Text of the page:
The show runs
Thursdays, Mar 3 (preview), 10, 17 @ 7:30 p.m.
Fridays, Mar 4, 11, 18 at 8 p.m.
Saturdays, Mar 5, 12, 19 at 8 p.m.
Sundays, Mar 6, 13, 20 at 3 p.m.
Talkbacks with director and cast will be held  Sundays, March 6  & 13
ADULT: Thurs $17; Fri, Sat & Sun $21
STUDENT/SENIOR (65+): Thurs $15; Fri, Sat & Sun $19
CHILD (12 & under): Thurs $13; Fri, Sat & Sun $15
$2 off per ticket for groups of 10 or more.
For more information go to or call 610-970-1199.

"Doubt" on stage in Reading March 11-20

Reading Community Players presents "Doubt"  March 11 through March 20.  Robert Bruce McLean directs the first area production of the 2005 Pulitzer and Tony award winning play by John Patrick Shanley.  The cast of four is made up of Susan Sneeringer, Kirk Lawrence, Julia Parsons and Andrea Griffith.  Patricia Perfect will produce.
"Doubt" is set in a Bronx parochial school in 1964.  Tensions arise when school principal, Sister Aloysius, questions the nature of the relationship between parish priest, Father Flynn, and a young boy at the school. 

Show times are:
Friday, March 11 at 8 p.m.,
Saturday, March 12 at 8 p.m.
Sunday, March 13 at 3 p.m.

Friday March 18 at 8 p.m.
Saturday, March 19 at 8 p.m.
Sunday, March 20 at 3 p.m.

Tickets can be purchased at  For more information visit the website or call the theatre box office at (610) 375-9106.

Murder mystery dinner theatre

PHOENIXVILLE – Phoenixville Area Community Services (PACS) presents its fourth annual Murder Mystery Dinner Theatre March 25 at  River Crest Golf Club.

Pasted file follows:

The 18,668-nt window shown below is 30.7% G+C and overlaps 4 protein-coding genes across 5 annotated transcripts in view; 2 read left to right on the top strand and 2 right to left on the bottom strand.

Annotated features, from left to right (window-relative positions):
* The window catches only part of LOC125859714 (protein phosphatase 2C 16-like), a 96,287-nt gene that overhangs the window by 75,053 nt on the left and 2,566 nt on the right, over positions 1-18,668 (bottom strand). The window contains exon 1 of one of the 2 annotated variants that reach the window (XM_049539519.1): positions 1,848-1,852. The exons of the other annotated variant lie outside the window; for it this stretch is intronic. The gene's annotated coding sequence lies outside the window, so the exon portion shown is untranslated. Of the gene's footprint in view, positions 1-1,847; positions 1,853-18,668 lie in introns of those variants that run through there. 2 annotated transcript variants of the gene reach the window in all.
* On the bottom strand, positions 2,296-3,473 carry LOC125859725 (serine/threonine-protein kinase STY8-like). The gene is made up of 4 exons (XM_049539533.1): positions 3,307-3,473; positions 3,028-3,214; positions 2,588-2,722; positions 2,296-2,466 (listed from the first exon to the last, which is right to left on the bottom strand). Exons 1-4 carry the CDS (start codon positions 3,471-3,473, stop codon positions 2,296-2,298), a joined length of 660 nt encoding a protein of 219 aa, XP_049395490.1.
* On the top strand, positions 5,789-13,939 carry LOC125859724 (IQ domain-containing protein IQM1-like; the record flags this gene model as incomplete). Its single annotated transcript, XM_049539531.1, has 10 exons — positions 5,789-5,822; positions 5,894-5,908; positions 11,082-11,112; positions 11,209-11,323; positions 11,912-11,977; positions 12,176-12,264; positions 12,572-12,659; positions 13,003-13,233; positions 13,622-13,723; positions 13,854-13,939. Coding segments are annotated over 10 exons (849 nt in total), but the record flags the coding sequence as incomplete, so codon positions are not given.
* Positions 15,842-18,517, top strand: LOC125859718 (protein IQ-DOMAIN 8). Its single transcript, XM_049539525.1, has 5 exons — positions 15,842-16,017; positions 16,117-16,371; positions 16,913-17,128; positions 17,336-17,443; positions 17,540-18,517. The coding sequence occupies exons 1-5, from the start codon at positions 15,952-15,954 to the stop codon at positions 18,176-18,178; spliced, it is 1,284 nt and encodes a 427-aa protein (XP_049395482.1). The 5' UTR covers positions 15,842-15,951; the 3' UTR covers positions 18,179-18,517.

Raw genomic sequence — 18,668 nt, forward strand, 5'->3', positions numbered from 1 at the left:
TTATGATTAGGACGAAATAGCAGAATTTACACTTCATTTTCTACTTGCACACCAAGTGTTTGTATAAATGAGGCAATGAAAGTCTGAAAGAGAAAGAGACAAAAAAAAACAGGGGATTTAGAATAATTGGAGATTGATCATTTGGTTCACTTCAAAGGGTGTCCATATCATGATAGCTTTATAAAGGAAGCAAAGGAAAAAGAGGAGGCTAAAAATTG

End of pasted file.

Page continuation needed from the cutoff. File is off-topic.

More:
Actors from the Forge Theatre bring the charactiers to life  as guests investigate the murder and try to solve the crime. In additon to dinner and the show, there is also a silent auction.  All proceeds from the event support PACS with their programming. PACS is an emergency food pantry for the families in the community in need.
Tickets to the Murder Mystery Dinner Theatre are  $75 per person. To purchase tickets, visit or call 610-933-1105. For more about PACS, please visit

Other area productions in March
Arden Theatre Company, 40 N. Second St., Philadelphia (215-922-1122)
"A Moon for the Misbegotten" through March 6

DeSales University, Labuda Center for the Performing Arts, 2755 Station Ave., Center Valley (610-282-3192)
"She Stoops To Conquer" through March 6

Gamut Classic Theatre, 605 Strawberry Square, Harrisburg (717-238-4111)
Gamut Theatre Group presents "A Year With Frog and Toad" through March 12

Kimmel Center for the Performing Arts, Innovation Studio, 260 S. Broad St., Philadelphia (215-893-1999)
Off Broadway at the Kimmel presents "Parenting 101, The Musical" through March 6

People's Light and Theatre Company, 39 Conestoga Road, Malvern (610-644-3500)
"The Adventures of Tom Sawyer"; Feb. 17 through March 13

Plays and Players Theater, 1714 Delancey St., Philadelphia (215-735-7356)
Theatre Exile presents "The Lieutenant of Inishmore" through March 13

Walnut Street Theatre, 825 Walnut St., Philadelphia (215-413-1318)
"Amadeus" through March 6

Walnut Street Theatre, Independence Studio on 3, 825 Walnut St., Philadelphia (215-574-3550)
"The Ugly One" through March 13